The keying method of this cipher adds to its cryptanalytic resistance. The long series of calculations performed in the key derivation results in a series of virtually random numbers whose lack of pattern makes it difficult for the cryptanalyst to reconstruct the original keys and thus get clues for the solution of subsequent messages. Even more important is the arbitrary five-digit group introduced at the start of the key derivation. It affects the derivation so strongly that keys with different groups would bear no apparent relation to one another. Since this group was apparently different for each message, and since each agent presumably had a different set of mnemonic keys, no two messages of all those sent out from Moscow by this system to secret agents all over the world would ever be keyed the same. Cryptanalysts, whose work becomes harder as they have less traffic in a single key, would have to attack each message separately.

Finally, the bisection of the message makes it harder for the cryptanalyst to find and exploit stereotyped beginnings and endings.

The system also has a number of operational advantages. First, the individual operations are easy and rapid, minimizing the chance of garbled messages. Second, the cipher text runs only about half again as long as the plain, not twice as long, as it often does in high-security pencil-and-paper systems. This reduction from the usual doubling is effected by the use of single coordinates in the checkerboard for high-frequency letters, for which the keyword is specially chosen.

The keyword Russian for snowfall includes the most frequent letter in Russian (O, with 11 percent), four other high-frequency letters (C, H, E, A) and two low-frequency letters. The seven account for 40 percent of normal Russian text, so that the cipher text should average 60 percenter longer than the plain. (The nickel message is 62 percent longer.) The relative reduction means briefer communications, with consequent lowered risk of detection.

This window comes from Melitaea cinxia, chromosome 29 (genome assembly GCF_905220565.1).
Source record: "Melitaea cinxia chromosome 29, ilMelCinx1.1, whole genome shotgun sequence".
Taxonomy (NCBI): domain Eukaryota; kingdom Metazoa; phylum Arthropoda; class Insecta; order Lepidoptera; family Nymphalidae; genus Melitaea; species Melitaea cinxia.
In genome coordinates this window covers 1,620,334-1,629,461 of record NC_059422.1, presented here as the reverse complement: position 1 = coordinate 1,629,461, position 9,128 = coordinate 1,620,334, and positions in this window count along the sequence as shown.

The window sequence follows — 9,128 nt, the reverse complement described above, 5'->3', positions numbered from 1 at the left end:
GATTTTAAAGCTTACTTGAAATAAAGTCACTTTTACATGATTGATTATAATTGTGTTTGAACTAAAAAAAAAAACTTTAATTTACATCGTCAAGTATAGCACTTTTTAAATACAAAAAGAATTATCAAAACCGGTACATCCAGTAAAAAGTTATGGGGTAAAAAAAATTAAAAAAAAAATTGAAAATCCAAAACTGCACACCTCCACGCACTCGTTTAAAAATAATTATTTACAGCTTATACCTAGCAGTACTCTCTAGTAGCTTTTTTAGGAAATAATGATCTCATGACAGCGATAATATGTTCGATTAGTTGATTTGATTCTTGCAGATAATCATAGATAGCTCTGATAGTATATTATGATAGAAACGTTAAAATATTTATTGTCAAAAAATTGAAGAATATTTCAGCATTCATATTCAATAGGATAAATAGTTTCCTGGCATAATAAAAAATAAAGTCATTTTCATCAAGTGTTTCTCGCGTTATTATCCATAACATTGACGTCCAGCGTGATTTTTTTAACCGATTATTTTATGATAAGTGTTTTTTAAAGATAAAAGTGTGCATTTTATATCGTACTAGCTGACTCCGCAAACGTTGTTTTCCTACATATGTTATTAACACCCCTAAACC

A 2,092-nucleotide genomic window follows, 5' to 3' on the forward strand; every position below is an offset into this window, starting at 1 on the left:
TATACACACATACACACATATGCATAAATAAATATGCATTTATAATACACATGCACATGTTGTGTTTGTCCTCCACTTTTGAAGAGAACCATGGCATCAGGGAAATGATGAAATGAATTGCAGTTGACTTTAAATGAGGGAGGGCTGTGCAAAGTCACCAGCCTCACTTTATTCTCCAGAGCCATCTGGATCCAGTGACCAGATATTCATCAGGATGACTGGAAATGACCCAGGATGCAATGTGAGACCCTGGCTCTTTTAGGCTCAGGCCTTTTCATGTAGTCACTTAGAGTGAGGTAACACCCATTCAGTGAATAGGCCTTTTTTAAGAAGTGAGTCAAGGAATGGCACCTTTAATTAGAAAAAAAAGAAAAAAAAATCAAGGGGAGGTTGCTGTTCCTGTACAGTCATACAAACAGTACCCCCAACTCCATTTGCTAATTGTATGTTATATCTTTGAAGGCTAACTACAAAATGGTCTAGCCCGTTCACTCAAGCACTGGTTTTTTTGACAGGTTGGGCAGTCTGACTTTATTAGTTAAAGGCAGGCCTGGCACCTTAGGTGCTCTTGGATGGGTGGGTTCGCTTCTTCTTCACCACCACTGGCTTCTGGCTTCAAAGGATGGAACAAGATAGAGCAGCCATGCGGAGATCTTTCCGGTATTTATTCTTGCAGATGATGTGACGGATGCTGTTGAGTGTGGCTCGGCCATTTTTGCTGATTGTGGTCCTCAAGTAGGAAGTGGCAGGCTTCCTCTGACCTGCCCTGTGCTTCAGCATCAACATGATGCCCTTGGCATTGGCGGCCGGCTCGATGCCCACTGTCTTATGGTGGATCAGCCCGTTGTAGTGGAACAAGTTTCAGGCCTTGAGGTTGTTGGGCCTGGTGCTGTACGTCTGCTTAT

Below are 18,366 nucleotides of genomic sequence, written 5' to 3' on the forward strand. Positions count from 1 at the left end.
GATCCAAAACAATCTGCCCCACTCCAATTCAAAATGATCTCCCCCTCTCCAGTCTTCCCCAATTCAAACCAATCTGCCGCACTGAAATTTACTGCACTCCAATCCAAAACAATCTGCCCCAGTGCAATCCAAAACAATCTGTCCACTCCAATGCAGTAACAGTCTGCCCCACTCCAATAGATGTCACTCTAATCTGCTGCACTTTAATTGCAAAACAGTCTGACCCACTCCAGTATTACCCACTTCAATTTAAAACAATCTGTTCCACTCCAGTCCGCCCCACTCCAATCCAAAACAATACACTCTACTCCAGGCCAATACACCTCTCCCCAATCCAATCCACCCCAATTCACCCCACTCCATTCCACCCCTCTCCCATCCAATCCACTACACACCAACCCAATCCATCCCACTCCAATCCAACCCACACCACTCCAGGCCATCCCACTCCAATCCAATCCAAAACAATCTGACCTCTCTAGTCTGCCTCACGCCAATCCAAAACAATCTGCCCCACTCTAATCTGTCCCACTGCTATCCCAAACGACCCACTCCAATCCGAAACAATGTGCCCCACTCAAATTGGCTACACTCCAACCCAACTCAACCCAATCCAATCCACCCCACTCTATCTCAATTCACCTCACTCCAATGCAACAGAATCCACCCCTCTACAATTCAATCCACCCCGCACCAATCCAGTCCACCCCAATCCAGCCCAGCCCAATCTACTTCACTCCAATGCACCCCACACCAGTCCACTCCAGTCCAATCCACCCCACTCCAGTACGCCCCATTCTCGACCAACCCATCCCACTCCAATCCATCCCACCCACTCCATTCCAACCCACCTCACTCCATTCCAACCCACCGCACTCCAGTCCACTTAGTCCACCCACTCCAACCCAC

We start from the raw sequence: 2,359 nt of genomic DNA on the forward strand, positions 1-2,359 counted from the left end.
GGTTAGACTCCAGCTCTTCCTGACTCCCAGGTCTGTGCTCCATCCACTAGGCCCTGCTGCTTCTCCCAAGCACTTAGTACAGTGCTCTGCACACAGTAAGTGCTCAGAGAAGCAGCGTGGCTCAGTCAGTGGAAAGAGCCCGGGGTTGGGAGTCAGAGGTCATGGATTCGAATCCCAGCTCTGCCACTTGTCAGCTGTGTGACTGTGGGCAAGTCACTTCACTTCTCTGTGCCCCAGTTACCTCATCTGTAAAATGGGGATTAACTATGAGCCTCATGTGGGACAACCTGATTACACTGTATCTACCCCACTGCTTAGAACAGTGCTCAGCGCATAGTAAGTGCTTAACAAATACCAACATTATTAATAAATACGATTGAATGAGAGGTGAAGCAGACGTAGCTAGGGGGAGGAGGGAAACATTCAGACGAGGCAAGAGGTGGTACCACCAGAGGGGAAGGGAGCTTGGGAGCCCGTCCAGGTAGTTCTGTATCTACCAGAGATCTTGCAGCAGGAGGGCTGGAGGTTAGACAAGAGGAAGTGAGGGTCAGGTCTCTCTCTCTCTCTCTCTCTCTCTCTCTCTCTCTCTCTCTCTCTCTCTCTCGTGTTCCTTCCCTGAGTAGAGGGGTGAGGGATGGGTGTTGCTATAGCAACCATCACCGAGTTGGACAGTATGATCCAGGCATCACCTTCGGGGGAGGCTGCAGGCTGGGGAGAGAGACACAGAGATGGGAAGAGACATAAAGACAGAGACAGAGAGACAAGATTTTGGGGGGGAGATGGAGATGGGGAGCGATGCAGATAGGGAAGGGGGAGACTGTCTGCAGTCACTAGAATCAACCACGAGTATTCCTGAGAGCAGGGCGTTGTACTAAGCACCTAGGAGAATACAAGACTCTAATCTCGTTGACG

Third, the most important and unusual operational advantage of the cipher is the way an entire encipherment can be developed from four easily memorized items. The agent must also know, of course, the procedure for deriving from these the final keys, but this does not appear very hard to remember. Each step seems to lead to the next in much the same way that one portion of a piano piece leads to another. No spy cipher of comparable security that achieves this feat of mnemonics is known. To a spy, who lives in fear of sudden raids and searches, a cipher system that requires no betraying memoranda is a boon. Ironically, however, Hayhanen -- or his superiors -- did not trust his memory: when he arrived in the United States he carried microfilm notes on his cipher in case he forgot what was so easy to remember!

For all the impressive security in this cipher, it is not theoretically impossible to reconstruct the second transposition tableau in correct form for deriving a first tableau whose rows would yield the required monoalphabetic frequency distribution, and when this were done the monoalphabetic substitution could be solved with relative ease. Once the system were known and with a large volume of traffic in it, an electronic computer might be able to run through the billions of trials needed for a solution. But that a single message could have been solved while the system itself remained unknown is highly unlikely. The weakening of frequency characteristics caused by the way it uses the numbers and the obliteration of repetitions by the thorough transpositions leave virtually no clues for the cryptanalyst.


1This article is based on the author's booklet Two Soviet Spy Ciphers (Great Neck, N. Y.: David Kahn.   1960.   L/C Card No. 60-16799.)

2For the full dramatic story of the Hayhanen/Abel case see W. W. Rocafort's "Colonel Abel's Assistant," Intelligence Articles III 4, p. 1 ff.

3  Probably one-time pad cipher keys.

4  The genitive case is apparently an error.

5 Apparently enciphered as a letter by error.

6  The full phrase is the following

Footnote 6

 

 

 

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Historical Document
Posted: May 08, 2007 07:37 AM
Last Updated: Jul 01, 2008 12:19 PM